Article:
Emphysema in Coal Workers' PneumoconiosisBr Med J 1970; 3 doi: https://doi.org/10.1136/bmj.3.5721.481 (Published 29 August 1970) Cite this as: Br Med J 1970;3:481
- R. Ryder,
- J. P. Lyons,
- H. Campbell,
- J. Gough
A correlation survey has been carried out between the pathological, physiological, and radiological findings pertaining to emphysema in 247 deceased coal miners and ex-miners, most of whom had been diagnosed as suffering from coal workers' pneumoconiosis during life. The pathological findings, which included large lung sections and detailed histology in every case, were compared with similar findings in a contrast non-mining population matched for age and sex.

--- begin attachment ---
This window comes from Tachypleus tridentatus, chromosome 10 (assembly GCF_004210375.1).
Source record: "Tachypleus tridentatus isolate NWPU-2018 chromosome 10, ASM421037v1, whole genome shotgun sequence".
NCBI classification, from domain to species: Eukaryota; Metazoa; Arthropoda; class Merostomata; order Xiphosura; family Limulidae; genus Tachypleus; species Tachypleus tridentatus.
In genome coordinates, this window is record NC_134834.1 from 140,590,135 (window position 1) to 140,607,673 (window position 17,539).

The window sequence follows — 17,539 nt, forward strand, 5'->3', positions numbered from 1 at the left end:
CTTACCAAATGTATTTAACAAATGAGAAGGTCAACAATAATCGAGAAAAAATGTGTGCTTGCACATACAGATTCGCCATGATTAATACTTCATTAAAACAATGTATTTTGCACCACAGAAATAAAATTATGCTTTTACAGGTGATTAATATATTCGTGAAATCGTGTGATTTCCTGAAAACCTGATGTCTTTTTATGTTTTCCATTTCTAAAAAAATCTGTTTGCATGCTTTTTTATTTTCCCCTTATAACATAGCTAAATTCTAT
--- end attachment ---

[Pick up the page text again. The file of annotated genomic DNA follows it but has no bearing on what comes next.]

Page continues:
The results indicated that emphysema was much more common among the coal miners, both with simple and with complicated pneumoconiosis, than among the contrast group. In addition the extent of the emphysema as measured by a recognized “counting” method carried out on paper-mounted lung sections was remarkably closely related to ventilatory impairment as evidenced by the forced expiratory volume in one second.
Extensive emphysema was more commonly found in those pneumoconiosis cases, both simple and complicated, showing the finer punctiform type of radiological change than in cases showing the larger micronodular and nodular opacities.